In forests already affected by intense fire, amelioration to increase C sequestration, tree growth, and eventually late successional habitat should be strongly considered. Amelioration practices might include seeding or planting N2-fixing and other plants, fertilizing, and managing vegetation and fuels through time. To the extent that receipts from pre- and post-wildfire logging are the only means of paying for these practices, such logging should be balanced against other management objectives and concerns. Harvesting before and after fire to generate revenue, if done improperly, has the potential to harm soils, but this outcome needs to be weighed against the outcomes resulting from increased high-intensity fire and from not ameliorating after soils have been burned intensely.

This forest science paper is cutting edge and a breakthrough (we hope) from the typical dull and pointless pseudo-science we have been subjected to over the past two decades. It is late, but not too late, for the general public to realize that forest stewardship is preferable to forest incineration. The public must demand responsible forest stewardship, and particularly restoration forestry, from our public land management agencies.

This year we have (again) witnessed massive forest destruction by deliberate burning, from Idaho to California. Old-growth forests have been decimated in the South Barker, Rattle, Middle Fork, Iron, Siskiyou, Ukonom, Blue, Clover, and dozens of other fires. The resource degradation from fires of past years has been amply evident and continues. The situation is intolerable. The USFS MUST learn how to care for forests and MUST engage in forest stewardship right away. Resistance to stewardship is untenable and should serve as grounds for immediate dismissal of any who advocate or engage in forest destruction.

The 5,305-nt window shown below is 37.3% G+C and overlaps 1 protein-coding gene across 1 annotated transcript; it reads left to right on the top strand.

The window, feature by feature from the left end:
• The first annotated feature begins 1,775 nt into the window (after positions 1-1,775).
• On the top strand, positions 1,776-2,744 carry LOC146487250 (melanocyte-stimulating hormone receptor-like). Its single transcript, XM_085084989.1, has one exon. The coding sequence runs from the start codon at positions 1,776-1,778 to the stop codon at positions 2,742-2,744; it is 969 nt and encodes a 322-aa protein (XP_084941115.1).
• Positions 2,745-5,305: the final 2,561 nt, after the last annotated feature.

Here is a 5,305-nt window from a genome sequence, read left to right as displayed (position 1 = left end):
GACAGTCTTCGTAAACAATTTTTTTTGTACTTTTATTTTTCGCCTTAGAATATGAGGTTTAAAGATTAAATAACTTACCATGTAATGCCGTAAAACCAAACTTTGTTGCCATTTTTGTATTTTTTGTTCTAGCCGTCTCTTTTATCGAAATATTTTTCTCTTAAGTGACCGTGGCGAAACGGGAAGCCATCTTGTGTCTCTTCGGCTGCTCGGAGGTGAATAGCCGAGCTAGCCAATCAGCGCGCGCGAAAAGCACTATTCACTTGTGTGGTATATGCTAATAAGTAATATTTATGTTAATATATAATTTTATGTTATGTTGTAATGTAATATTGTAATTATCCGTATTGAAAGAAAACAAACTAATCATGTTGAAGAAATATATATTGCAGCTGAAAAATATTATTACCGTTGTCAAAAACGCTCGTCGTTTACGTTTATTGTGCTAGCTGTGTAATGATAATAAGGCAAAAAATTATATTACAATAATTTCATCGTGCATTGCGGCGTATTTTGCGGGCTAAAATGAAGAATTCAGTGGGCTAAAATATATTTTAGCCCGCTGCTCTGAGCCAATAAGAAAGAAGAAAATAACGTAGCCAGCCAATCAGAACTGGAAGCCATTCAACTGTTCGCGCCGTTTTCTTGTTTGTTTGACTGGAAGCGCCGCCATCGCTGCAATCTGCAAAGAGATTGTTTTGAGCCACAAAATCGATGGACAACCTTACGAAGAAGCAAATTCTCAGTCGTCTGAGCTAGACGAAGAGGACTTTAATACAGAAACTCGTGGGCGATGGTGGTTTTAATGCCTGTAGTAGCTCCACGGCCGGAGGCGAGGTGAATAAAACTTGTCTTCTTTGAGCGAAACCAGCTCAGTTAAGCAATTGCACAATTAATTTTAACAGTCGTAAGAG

This paper quantifies some of the destruction inflicted by catatsrophic forest fires. Let us hope that the lessons learned are taken to heart.

Fraudulent Wilderness, Part 3

Wilderness designation is wrongly thought to provide the “highest form” of environmental protection. In fact, wilderness designation destroys land by eliminating stewardship, stewardship that has been ongoing for 13,500 years.

Wilderness designation has wrongly applied, in denial of the actual history of our landscapes, and catastrophe has ensued. The elimination of human stewardship and wholesale destruction go hand in hand.

We have given some examples in Parts 1 and 2 of this essay. Here are some more:

The 19,100 acre Boulder Creek Wilderness was incinerated last summer by the 20,200 acre Rattle Fire. That was the second fire to decimate the Boulder Creek watershed since designation in 1984. The first was the 16,500 acre Spring Fire in 1996. Those fires burned in accumulated fuels, and crowned, plumed, and killed most of the old-growth trees.